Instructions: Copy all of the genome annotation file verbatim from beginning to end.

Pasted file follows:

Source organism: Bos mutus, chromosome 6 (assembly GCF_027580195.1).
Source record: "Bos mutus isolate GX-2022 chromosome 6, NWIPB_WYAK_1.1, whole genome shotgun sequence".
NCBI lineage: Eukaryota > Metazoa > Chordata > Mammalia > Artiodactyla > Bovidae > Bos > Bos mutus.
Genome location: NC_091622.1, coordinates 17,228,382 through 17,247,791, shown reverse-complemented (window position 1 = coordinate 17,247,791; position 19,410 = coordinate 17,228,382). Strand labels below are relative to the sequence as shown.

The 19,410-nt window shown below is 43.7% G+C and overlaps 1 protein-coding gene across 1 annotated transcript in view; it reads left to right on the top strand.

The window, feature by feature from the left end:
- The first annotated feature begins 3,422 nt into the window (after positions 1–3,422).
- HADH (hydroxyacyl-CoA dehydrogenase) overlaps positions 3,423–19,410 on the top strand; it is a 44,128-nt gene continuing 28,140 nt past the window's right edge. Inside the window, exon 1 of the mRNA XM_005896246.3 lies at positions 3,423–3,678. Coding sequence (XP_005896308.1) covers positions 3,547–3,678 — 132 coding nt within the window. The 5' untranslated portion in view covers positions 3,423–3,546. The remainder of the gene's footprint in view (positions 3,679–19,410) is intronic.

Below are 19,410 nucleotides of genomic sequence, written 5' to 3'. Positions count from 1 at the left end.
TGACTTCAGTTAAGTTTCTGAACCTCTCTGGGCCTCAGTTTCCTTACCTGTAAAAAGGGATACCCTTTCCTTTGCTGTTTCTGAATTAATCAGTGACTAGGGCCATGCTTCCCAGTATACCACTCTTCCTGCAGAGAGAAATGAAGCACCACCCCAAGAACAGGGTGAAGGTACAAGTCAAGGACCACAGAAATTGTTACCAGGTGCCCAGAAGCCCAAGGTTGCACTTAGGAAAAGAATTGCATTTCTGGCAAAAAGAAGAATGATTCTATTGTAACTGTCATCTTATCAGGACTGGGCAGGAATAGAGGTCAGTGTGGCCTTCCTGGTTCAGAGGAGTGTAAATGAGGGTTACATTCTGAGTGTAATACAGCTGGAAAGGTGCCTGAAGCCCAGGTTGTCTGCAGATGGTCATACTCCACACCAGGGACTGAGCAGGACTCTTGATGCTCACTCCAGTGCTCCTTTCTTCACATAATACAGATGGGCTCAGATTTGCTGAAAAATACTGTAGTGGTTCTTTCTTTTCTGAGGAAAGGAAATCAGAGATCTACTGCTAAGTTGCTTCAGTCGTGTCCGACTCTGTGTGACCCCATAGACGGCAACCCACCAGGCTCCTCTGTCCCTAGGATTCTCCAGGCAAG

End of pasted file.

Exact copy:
Source organism: Bos mutus, chromosome 6 (assembly GCF_027580195.1).
Source record: "Bos mutus isolate GX-2022 chromosome 6, NWIPB_WYAK_1.1, whole genome shotgun sequence".
NCBI lineage: Eukaryota > Metazoa > Chordata > Mammalia > Artiodactyla > Bovidae > Bos > Bos mutus.
Genome location: NC_091622.1, coordinates 17,228,382 through 17,247,791, shown reverse-complemented (window position 1 = coordinate 17,247,791; position 19,410 = coordinate 17,228,382). Strand labels below are relative to the sequence as shown.

The 19,410-nt window shown below is 43.7% G+C and overlaps 1 protein-coding gene across 1 annotated transcript in view; it reads left to right on the top strand.

The window, feature by feature from the left end:
- The first annotated feature begins 3,422 nt into the window (after positions 1–3,422).
- HADH (hydroxyacyl-CoA dehydrogenase) overlaps positions 3,423–19,410 on the top strand; it is a 44,128-nt gene continuing 28,140 nt past the window's right edge. Inside the window, exon 1 of the mRNA XM_005896246.3 lies at positions 3,423–3,678. Coding sequence (XP_005896308.1) covers positions 3,547–3,678 — 132 coding nt within the window. The 5' untranslated portion in view covers positions 3,423–3,546. The remainder of the gene's footprint in view (positions 3,679–19,410) is intronic.

Below are 19,410 nucleotides of genomic sequence, written 5' to 3'. Positions count from 1 at the left end.
TGACTTCAGTTAAGTTTCTGAACCTCTCTGGGCCTCAGTTTCCTTACCTGTAAAAAGGGATACCCTTTCCTTTGCTGTTTCTGAATTAATCAGTGACTAGGGCCATGCTTCCCAGTATACCACTCTTCCTGCAGAGAGAAATGAAGCACCACCCCAAGAACAGGGTGAAGGTACAAGTCAAGGACCACAGAAATTGTTACCAGGTGCCCAGAAGCCCAAGGTTGCACTTAGGAAAAGAATTGCATTTCTGGCAAAAAGAAGAATGATTCTATTGTAACTGTCATCTTATCAGGACTGGGCAGGAATAGAGGTCAGTGTGGCCTTCCTGGTTCAGAGGAGTGTAAATGAGGGTTACATTCTGAGTGTAATACAGCTGGAAAGGTGCCTGAAGCCCAGGTTGTCTGCAGATGGTCATACTCCACACCAGGGACTGAGCAGGACTCTTGATGCTCACTCCAGTGCTCCTTTCTTCACATAATACAGATGGGCTCAGATTTGCTGAAAAATACTGTAGTGGTTCTTTCTTTTCTGAGGAAAGGAAATCAGAGATCTACTGCTAAGTTGCTTCAGTCGTGTCCGACTCTGTGTGACCCCATAGACGGCAACCCACCAGGCTCCTCTGTCCCTAGGATTCTCCAGGCAAG